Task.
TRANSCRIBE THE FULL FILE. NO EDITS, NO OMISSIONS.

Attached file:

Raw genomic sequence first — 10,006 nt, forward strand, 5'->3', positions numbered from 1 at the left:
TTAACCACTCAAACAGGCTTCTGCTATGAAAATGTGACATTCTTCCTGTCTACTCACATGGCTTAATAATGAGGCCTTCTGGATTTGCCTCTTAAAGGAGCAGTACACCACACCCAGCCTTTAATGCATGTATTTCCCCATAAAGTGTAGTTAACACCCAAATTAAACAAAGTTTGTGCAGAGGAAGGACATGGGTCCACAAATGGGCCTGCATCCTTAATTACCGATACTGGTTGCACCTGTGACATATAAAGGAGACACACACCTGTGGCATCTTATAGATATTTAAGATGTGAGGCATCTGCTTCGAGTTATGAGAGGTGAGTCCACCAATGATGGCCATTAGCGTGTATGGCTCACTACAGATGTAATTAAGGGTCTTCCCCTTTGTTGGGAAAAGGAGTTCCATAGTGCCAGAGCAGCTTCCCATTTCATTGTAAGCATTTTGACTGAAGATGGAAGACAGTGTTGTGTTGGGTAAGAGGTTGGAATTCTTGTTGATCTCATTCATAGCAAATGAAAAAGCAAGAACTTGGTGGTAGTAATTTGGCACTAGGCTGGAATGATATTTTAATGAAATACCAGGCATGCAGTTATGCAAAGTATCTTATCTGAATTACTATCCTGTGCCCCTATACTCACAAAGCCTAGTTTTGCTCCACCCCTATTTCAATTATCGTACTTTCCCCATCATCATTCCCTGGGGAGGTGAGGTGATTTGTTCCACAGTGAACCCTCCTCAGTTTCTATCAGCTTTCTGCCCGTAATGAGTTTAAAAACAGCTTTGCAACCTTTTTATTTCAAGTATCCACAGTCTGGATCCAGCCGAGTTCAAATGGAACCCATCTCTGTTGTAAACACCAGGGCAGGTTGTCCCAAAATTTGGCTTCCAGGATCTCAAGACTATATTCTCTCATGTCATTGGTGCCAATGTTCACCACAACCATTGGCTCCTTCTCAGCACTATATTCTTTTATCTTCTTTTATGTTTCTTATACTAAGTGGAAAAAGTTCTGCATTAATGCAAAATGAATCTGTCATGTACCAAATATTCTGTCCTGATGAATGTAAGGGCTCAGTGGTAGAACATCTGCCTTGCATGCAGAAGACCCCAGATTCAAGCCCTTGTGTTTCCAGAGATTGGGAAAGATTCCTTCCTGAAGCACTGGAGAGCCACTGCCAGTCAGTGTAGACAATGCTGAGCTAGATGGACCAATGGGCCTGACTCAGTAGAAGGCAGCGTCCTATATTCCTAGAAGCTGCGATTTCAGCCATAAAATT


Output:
Raw genomic sequence first — 10,006 nt, forward strand, 5'->3', positions numbered from 1 at the left:
TTAACCACTCAAACAGGCTTCTGCTATGAAAATGTGACATTCTTCCTGTCTACTCACATGGCTTAATAATGAGGCCTTCTGGATTTGCCTCTTAAAGGAGCAGTACACCACACCCAGCCTTTAATGCATGTATTTCCCCATAAAGTGTAGTTAACACCCAAATTAAACAAAGTTTGTGCAGAGGAAGGACATGGGTCCACAAATGGGCCTGCATCCTTAATTACCGATACTGGTTGCACCTGTGACATATAAAGGAGACACACACCTGTGGCATCTTATAGATATTTAAGATGTGAGGCATCTGCTTCGAGTTATGAGAGGTGAGTCCACCAATGATGGCCATTAGCGTGTATGGCTCACTACAGATGTAATTAAGGGTCTTCCCCTTTGTTGGGAAAAGGAGTTCCATAGTGCCAGAGCAGCTTCCCATTTCATTGTAAGCATTTTGACTGAAGATGGAAGACAGTGTTGTGTTGGGTAAGAGGTTGGAATTCTTGTTGATCTCATTCATAGCAAATGAAAAAGCAAGAACTTGGTGGTAGTAATTTGGCACTAGGCTGGAATGATATTTTAATGAAATACCAGGCATGCAGTTATGCAAAGTATCTTATCTGAATTACTATCCTGTGCCCCTATACTCACAAAGCCTAGTTTTGCTCCACCCCTATTTCAATTATCGTACTTTCCCCATCATCATTCCCTGGGGAGGTGAGGTGATTTGTTCCACAGTGAACCCTCCTCAGTTTCTATCAGCTTTCTGCCCGTAATGAGTTTAAAAACAGCTTTGCAACCTTTTTATTTCAAGTATCCACAGTCTGGATCCAGCCGAGTTCAAATGGAACCCATCTCTGTTGTAAACACCAGGGCAGGTTGTCCCAAAATTTGGCTTCCAGGATCTCAAGACTATATTCTCTCATGTCATTGGTGCCAATGTTCACCACAACCATTGGCTCCTTCTCAGCACTATATTCTTTTATCTTCTTTTATGTTTCTTATACTAAGTGGAAAAAGTTCTGCATTAATGCAAAATGAATCTGTCATGTACCAAATATTCTGTCCTGATGAATGTAAGGGCTCAGTGGTAGAACATCTGCCTTGCATGCAGAAGACCCCAGATTCAAGCCCTTGTGTTTCCAGAGATTGGGAAAGATTCCTTCCTGAAGCACTGGAGAGCCACTGCCAGTCAGTGTAGACAATGCTGAGCTAGATGGACCAATGGGCCTGACTCAGTAGAAGGCAGCGTCCTATATTCCTAGAAGCTGCGATTTCAGCCATAAAATT